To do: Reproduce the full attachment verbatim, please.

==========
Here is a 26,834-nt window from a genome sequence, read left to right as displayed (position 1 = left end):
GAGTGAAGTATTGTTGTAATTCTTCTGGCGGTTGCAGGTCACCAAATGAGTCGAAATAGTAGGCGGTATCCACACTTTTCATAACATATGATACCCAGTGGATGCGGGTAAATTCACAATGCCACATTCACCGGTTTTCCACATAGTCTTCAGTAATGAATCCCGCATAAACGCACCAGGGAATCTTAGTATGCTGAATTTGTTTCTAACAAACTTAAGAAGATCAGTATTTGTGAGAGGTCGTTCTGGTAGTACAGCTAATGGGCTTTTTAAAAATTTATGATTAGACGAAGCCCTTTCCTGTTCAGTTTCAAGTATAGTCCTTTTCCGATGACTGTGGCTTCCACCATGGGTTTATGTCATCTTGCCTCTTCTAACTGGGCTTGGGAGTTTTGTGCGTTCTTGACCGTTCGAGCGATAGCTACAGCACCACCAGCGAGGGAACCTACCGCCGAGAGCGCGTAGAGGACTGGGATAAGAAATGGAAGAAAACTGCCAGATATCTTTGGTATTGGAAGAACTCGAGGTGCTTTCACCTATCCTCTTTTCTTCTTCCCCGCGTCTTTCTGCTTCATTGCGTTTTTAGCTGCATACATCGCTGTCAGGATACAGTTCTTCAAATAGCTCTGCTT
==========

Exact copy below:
Here is a 26,834-nt window from a genome sequence, read left to right as displayed (position 1 = left end):
GAGTGAAGTATTGTTGTAATTCTTCTGGCGGTTGCAGGTCACCAAATGAGTCGAAATAGTAGGCGGTATCCACACTTTTCATAACATATGATACCCAGTGGATGCGGGTAAATTCACAATGCCACATTCACCGGTTTTCCACATAGTCTTCAGTAATGAATCCCGCATAAACGCACCAGGGAATCTTAGTATGCTGAATTTGTTTCTAACAAACTTAAGAAGATCAGTATTTGTGAGAGGTCGTTCTGGTAGTACAGCTAATGGGCTTTTTAAAAATTTATGATTAGACGAAGCCCTTTCCTGTTCAGTTTCAAGTATAGTCCTTTTCCGATGACTGTGGCTTCCACCATGGGTTTATGTCATCTTGCCTCTTCTAACTGGGCTTGGGAGTTTTGTGCGTTCTTGACCGTTCGAGCGATAGCTACAGCACCACCAGCGAGGGAACCTACCGCCGAGAGCGCGTAGAGGACTGGGATAAGAAATGGAAGAAAACTGCCAGATATCTTTGGTATTGGAAGAACTCGAGGTGCTTTCACCTATCCTCTTTTCTTCTTCCCCGCGTCTTTCTGCTTCATTGCGTTTTTAGCTGCATACATCGCTGTCAGGATACAGTTCTTCAAATAGCTCTGCTT